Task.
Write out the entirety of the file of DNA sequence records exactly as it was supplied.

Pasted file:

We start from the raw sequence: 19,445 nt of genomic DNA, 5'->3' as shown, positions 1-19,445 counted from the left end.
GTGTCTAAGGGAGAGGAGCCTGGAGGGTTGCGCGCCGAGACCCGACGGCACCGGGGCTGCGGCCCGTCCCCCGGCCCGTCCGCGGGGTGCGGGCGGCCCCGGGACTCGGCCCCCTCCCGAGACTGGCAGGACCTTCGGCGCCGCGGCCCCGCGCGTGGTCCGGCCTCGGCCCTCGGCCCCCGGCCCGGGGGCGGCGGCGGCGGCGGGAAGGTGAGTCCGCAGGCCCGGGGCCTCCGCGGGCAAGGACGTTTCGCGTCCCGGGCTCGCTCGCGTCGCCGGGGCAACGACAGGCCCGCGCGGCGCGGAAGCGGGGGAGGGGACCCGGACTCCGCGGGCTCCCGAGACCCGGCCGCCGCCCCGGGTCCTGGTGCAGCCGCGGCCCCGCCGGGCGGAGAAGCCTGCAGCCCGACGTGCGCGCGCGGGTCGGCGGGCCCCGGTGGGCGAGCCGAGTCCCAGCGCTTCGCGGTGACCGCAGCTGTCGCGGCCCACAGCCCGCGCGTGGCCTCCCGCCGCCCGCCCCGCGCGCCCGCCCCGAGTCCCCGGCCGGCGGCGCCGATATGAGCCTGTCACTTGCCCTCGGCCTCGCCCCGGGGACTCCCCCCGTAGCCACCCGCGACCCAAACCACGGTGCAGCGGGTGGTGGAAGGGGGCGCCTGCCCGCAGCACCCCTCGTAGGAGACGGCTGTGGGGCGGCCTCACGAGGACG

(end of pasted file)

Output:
We start from the raw sequence: 19,445 nt of genomic DNA, 5'->3' as shown, positions 1-19,445 counted from the left end.
GTGTCTAAGGGAGAGGAGCCTGGAGGGTTGCGCGCCGAGACCCGACGGCACCGGGGCTGCGGCCCGTCCCCCGGCCCGTCCGCGGGGTGCGGGCGGCCCCGGGACTCGGCCCCCTCCCGAGACTGGCAGGACCTTCGGCGCCGCGGCCCCGCGCGTGGTCCGGCCTCGGCCCTCGGCCCCCGGCCCGGGGGCGGCGGCGGCGGCGGGAAGGTGAGTCCGCAGGCCCGGGGCCTCCGCGGGCAAGGACGTTTCGCGTCCCGGGCTCGCTCGCGTCGCCGGGGCAACGACAGGCCCGCGCGGCGCGGAAGCGGGGGAGGGGACCCGGACTCCGCGGGCTCCCGAGACCCGGCCGCCGCCCCGGGTCCTGGTGCAGCCGCGGCCCCGCCGGGCGGAGAAGCCTGCAGCCCGACGTGCGCGCGCGGGTCGGCGGGCCCCGGTGGGCGAGCCGAGTCCCAGCGCTTCGCGGTGACCGCAGCTGTCGCGGCCCACAGCCCGCGCGTGGCCTCCCGCCGCCCGCCCCGCGCGCCCGCCCCGAGTCCCCGGCCGGCGGCGCCGATATGAGCCTGTCACTTGCCCTCGGCCTCGCCCCGGGGACTCCCCCCGTAGCCACCCGCGACCCAAACCACGGTGCAGCGGGTGGTGGAAGGGGGCGCCTGCCCGCAGCACCCCTCGTAGGAGACGGCTGTGGGGCGGCCTCACGAGGACG